Gov’t moves to curb maritime accidents, improve trade

The country can only improve its international trade, explore the full benefits of the blue economy, and prevent accidents on various inland water-bodies if the maritime industry is operated in a well-structured manner, Transport Minister Kwaku Ofori Asiamah has said.

Shipping is vital to trade, and the maritime sector has been a major contributor to the country’s development agenda and international trade relations.  Globally, the sector has facilitated trade and contributed significantly to the socio-economic development of port countries.

However, the fragmented nature of various policies governing the use of various water-bodies, has led to the call by stakeholders for a National Maritime Transport Policy.

This, stakeholders contend, will lead to the proper regulation of sea, river and lake transport. This will help curb future incidents on various inland water-bodies such as the Volta Lake.

“It is my expectation that the proposed National Maritime Transport Policy will help to sustain and facilitate growth through the integration of structured plans, programmes and projects in the maritime transport sector,” he said, in a speech read on his behalf at a national maritime transport policy workshop organised by the Ghana Maritime Authority (GMA) in Accra.

He added: “I’m hopeful that stakeholders will, through this workshop, come out with a policy framework which will facilitate growth and development of our maritime sector”.

Participants drawn from various organisations in the maritime sector brainstormed and shared ideas toward the development of a national maritime transport policy document.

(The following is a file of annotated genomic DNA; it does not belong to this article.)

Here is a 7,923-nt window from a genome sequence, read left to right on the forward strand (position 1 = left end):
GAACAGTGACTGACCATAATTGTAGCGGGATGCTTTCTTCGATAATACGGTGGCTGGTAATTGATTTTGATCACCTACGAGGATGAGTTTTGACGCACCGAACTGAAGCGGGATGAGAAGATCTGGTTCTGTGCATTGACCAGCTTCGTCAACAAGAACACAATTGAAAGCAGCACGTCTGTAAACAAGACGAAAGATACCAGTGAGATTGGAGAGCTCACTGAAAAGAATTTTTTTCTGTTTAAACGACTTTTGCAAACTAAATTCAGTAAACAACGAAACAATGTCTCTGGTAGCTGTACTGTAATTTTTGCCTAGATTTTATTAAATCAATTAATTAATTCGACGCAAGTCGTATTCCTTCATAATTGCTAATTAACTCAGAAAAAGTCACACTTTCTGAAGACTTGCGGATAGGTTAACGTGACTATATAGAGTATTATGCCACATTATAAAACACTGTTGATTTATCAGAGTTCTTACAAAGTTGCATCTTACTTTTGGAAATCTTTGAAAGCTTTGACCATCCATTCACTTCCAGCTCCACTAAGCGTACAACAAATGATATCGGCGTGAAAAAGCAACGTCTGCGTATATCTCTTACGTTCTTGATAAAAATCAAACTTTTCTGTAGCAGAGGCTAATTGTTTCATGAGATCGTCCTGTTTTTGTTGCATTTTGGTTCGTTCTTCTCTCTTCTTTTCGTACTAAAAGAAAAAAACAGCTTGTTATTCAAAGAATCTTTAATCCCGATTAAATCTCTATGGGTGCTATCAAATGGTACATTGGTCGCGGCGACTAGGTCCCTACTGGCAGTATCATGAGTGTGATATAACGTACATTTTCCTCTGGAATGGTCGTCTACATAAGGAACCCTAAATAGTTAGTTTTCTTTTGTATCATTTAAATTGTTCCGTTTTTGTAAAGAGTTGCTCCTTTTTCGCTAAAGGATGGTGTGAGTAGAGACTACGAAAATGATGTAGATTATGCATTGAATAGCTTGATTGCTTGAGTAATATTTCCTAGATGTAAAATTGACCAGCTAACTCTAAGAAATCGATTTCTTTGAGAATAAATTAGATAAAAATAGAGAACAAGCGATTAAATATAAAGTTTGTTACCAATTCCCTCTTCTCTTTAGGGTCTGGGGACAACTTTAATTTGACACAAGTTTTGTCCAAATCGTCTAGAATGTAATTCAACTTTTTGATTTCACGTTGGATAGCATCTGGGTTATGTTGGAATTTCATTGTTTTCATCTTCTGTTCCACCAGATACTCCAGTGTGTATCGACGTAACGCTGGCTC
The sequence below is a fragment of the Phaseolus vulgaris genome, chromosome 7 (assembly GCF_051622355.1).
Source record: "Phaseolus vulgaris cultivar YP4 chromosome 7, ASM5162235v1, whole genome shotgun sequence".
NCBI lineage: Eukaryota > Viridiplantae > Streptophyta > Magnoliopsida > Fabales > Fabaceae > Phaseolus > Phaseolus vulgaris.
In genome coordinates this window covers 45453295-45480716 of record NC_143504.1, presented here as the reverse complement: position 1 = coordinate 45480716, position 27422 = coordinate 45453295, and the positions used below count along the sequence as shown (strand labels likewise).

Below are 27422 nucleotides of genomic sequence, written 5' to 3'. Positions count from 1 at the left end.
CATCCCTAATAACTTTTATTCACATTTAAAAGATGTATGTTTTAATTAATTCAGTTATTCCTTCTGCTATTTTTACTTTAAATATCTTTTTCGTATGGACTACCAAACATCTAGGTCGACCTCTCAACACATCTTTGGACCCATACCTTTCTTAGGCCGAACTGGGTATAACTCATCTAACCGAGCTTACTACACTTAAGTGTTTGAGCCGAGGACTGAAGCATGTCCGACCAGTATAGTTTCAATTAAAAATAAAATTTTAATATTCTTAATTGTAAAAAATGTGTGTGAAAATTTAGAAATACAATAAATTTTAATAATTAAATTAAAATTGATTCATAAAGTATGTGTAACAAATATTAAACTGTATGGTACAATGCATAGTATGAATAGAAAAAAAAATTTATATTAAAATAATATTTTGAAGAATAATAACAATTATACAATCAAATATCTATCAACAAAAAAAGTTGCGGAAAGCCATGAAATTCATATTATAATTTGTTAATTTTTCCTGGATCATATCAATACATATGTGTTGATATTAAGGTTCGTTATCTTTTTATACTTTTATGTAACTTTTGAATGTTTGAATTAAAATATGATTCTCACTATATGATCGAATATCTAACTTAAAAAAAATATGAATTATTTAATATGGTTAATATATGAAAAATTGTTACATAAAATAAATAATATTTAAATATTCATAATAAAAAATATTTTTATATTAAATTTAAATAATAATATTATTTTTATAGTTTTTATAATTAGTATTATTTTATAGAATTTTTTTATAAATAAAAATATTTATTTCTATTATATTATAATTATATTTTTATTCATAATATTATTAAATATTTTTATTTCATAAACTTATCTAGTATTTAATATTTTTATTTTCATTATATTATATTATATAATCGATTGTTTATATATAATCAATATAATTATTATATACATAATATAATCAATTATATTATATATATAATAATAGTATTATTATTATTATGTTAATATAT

The proposed policy, according to the GMA, will consider among other areas the transportation of oil, importation of goods, as well as transporting goods and persons on the Volta Lake.

First Deputy Director of the Authority, Daniel Appianin, told the B&FT: “There should be regulations; there should be structures and measures to ensure the prevention of accidents on the Volta Lake, and all other pertinent issues relating to maritime transport in the country”.

He added: “There is a transport policy that handles the general issues of transportation in the country, but this one primarily seeks to develop the maritime transport sector”.

Mr. Appianin said his outfit will continue to engage all stakeholders in the maritime logistics value chain – including parliamentarians – on the NMTP to solicit relevant inputs which will help them come out with a workable document.

“After this exercise, we will engage the various stakeholders comprehensively to solicit their inputs for developing a solid document that can be presented to government for approval,” he said.

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